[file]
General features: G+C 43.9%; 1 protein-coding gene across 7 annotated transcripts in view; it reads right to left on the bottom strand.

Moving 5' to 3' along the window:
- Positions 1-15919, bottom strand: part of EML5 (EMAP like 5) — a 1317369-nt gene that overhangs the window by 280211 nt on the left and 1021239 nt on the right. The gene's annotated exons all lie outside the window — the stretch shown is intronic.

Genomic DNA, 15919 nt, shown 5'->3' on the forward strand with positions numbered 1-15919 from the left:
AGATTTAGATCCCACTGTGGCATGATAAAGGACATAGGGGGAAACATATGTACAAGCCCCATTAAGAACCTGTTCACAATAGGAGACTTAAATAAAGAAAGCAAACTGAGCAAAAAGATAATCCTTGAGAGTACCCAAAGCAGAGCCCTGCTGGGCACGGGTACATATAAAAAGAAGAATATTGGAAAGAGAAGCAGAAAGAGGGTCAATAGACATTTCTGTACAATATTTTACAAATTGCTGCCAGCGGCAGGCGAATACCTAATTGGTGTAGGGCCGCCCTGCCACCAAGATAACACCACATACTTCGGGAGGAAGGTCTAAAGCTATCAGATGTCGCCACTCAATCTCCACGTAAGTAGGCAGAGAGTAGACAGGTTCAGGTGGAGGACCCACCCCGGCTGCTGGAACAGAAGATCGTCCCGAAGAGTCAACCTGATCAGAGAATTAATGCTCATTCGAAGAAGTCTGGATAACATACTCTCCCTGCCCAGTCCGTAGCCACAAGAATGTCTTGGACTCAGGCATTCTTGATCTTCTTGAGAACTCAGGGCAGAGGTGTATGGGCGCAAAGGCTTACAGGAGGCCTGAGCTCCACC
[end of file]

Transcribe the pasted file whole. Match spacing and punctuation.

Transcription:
General features: G+C 43.9%; 1 protein-coding gene across 7 annotated transcripts in view; it reads right to left on the bottom strand.

Moving 5' to 3' along the window:
- Positions 1-15919, bottom strand: part of EML5 (EMAP like 5) — a 1317369-nt gene that overhangs the window by 280211 nt on the left and 1021239 nt on the right. The gene's annotated exons all lie outside the window — the stretch shown is intronic.

Genomic DNA, 15919 nt, shown 5'->3' on the forward strand with positions numbered 1-15919 from the left:
AGATTTAGATCCCACTGTGGCATGATAAAGGACATAGGGGGAAACATATGTACAAGCCCCATTAAGAACCTGTTCACAATAGGAGACTTAAATAAAGAAAGCAAACTGAGCAAAAAGATAATCCTTGAGAGTACCCAAAGCAGAGCCCTGCTGGGCACGGGTACATATAAAAAGAAGAATATTGGAAAGAGAAGCAGAAAGAGGGTCAATAGACATTTCTGTACAATATTTTACAAATTGCTGCCAGCGGCAGGCGAATACCTAATTGGTGTAGGGCCGCCCTGCCACCAAGATAACACCACATACTTCGGGAGGAAGGTCTAAAGCTATCAGATGTCGCCACTCAATCTCCACGTAAGTAGGCAGAGAGTAGACAGGTTCAGGTGGAGGACCCACCCCGGCTGCTGGAACAGAAGATCGTCCCGAAGAGTCAACCTGATCAGAGAATTAATGCTCATTCGAAGAAGTCTGGATAACATACTCTCCCTGCCCAGTCCGTAGCCACAAGAATGTCTTGGACTCAGGCATTCTTGATCTTCTTGAGAACTCAGGGCAGAGGTGTATGGGCGCAAAGGCTTACAGGAGGCCTGAGCTCCACC